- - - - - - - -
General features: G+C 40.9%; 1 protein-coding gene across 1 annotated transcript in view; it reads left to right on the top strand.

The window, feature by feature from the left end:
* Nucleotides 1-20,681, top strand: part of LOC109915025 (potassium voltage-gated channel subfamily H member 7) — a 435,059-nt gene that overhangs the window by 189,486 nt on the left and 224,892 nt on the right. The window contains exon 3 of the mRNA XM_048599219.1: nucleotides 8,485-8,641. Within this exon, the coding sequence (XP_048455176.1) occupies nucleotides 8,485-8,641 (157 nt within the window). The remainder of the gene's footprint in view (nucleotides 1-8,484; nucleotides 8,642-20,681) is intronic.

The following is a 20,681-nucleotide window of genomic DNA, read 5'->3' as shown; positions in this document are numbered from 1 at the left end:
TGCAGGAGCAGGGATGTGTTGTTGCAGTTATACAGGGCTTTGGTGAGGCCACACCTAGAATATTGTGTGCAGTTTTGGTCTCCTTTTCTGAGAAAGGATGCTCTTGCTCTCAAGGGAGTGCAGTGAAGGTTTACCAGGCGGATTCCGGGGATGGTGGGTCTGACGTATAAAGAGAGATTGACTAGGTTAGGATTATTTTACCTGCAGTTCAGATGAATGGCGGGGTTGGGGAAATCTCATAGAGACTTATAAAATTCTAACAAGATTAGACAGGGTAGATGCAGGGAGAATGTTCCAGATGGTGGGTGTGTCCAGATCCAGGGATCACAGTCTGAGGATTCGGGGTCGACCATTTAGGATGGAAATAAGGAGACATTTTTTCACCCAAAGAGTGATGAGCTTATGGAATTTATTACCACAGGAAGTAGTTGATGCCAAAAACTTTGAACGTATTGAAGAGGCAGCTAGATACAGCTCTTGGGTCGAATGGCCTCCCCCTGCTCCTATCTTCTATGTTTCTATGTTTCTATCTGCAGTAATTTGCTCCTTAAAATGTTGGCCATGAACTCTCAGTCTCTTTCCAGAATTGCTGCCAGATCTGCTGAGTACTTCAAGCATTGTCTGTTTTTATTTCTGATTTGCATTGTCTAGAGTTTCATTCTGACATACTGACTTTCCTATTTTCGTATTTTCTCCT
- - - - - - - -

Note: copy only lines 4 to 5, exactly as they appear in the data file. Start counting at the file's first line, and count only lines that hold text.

The following is a 20,681-nucleotide window of genomic DNA, read 5'->3' as shown; positions in this document are numbered from 1 at the left end:
TGCAGGAGCAGGGATGTGTTGTTGCAGTTATACAGGGCTTTGGTGAGGCCACACCTAGAATATTGTGTGCAGTTTTGGTCTCCTTTTCTGAGAAAGGATGCTCTTGCTCTCAAGGGAGTGCAGTGAAGGTTTACCAGGCGGATTCCGGGGATGGTGGGTCTGACGTATAAAGAGAGATTGACTAGGTTAGGATTATTTTACCTGCAGTTCAGATGAATGGCGGGGTTGGGGAAATCTCATAGAGACTTATAAAATTCTAACAAGATTAGACAGGGTAGATGCAGGGAGAATGTTCCAGATGGTGGGTGTGTCCAGATCCAGGGATCACAGTCTGAGGATTCGGGGTCGACCATTTAGGATGGAAATAAGGAGACATTTTTTCACCCAAAGAGTGATGAGCTTATGGAATTTATTACCACAGGAAGTAGTTGATGCCAAAAACTTTGAACGTATTGAAGAGGCAGCTAGATACAGCTCTTGGGTCGAATGGCCTCCCCCTGCTCCTATCTTCTATGTTTCTATGTTTCTATCTGCAGTAATTTGCTCCTTAAAATGTTGGCCATGAACTCTCAGTCTCTTTCCAGAATTGCTGCCAGATCTGCTGAGTACTTCAAGCATTGTCTGTTTTTATTTCTGATTTGCATTGTCTAGAGTTTCATTCTGACATACTGACTTTCCTATTTTCGTATTTTCTCCT